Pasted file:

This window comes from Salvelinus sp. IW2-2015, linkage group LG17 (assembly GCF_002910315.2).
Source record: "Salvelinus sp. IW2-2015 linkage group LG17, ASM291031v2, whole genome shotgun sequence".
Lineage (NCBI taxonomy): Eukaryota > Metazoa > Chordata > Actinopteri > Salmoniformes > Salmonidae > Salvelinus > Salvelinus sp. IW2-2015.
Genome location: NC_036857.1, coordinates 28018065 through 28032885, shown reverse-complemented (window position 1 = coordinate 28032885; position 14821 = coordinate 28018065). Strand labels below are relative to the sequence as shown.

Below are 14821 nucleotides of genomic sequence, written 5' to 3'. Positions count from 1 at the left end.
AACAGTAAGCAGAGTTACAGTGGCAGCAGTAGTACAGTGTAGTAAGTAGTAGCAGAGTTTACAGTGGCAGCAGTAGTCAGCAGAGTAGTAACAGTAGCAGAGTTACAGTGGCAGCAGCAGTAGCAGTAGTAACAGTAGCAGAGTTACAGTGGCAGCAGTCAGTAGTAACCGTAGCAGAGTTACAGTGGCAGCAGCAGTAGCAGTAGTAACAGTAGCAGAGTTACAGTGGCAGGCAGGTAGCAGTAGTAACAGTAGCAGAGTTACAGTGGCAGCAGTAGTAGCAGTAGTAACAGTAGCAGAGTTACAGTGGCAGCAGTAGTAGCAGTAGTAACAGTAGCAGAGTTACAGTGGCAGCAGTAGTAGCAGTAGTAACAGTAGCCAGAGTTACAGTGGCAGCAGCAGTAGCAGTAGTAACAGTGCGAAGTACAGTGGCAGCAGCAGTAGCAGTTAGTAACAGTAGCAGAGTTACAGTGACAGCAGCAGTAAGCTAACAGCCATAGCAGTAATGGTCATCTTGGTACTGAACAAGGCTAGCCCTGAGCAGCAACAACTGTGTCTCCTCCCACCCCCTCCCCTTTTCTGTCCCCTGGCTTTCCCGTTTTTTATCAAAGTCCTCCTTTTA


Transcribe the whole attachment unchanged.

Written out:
This window comes from Salvelinus sp. IW2-2015, linkage group LG17 (assembly GCF_002910315.2).
Source record: "Salvelinus sp. IW2-2015 linkage group LG17, ASM291031v2, whole genome shotgun sequence".
Lineage (NCBI taxonomy): Eukaryota > Metazoa > Chordata > Actinopteri > Salmoniformes > Salmonidae > Salvelinus > Salvelinus sp. IW2-2015.
Genome location: NC_036857.1, coordinates 28018065 through 28032885, shown reverse-complemented (window position 1 = coordinate 28032885; position 14821 = coordinate 28018065). Strand labels below are relative to the sequence as shown.

Below are 14821 nucleotides of genomic sequence, written 5' to 3'. Positions count from 1 at the left end.
AACAGTAAGCAGAGTTACAGTGGCAGCAGTAGTACAGTGTAGTAAGTAGTAGCAGAGTTTACAGTGGCAGCAGTAGTCAGCAGAGTAGTAACAGTAGCAGAGTTACAGTGGCAGCAGCAGTAGCAGTAGTAACAGTAGCAGAGTTACAGTGGCAGCAGTCAGTAGTAACCGTAGCAGAGTTACAGTGGCAGCAGCAGTAGCAGTAGTAACAGTAGCAGAGTTACAGTGGCAGGCAGGTAGCAGTAGTAACAGTAGCAGAGTTACAGTGGCAGCAGTAGTAGCAGTAGTAACAGTAGCAGAGTTACAGTGGCAGCAGTAGTAGCAGTAGTAACAGTAGCAGAGTTACAGTGGCAGCAGTAGTAGCAGTAGTAACAGTAGCCAGAGTTACAGTGGCAGCAGCAGTAGCAGTAGTAACAGTGCGAAGTACAGTGGCAGCAGCAGTAGCAGTTAGTAACAGTAGCAGAGTTACAGTGACAGCAGCAGTAAGCTAACAGCCATAGCAGTAATGGTCATCTTGGTACTGAACAAGGCTAGCCCTGAGCAGCAACAACTGTGTCTCCTCCCACCCCCTCCCCTTTTCTGTCCCCTGGCTTTCCCGTTTTTTATCAAAGTCCTCCTTTTA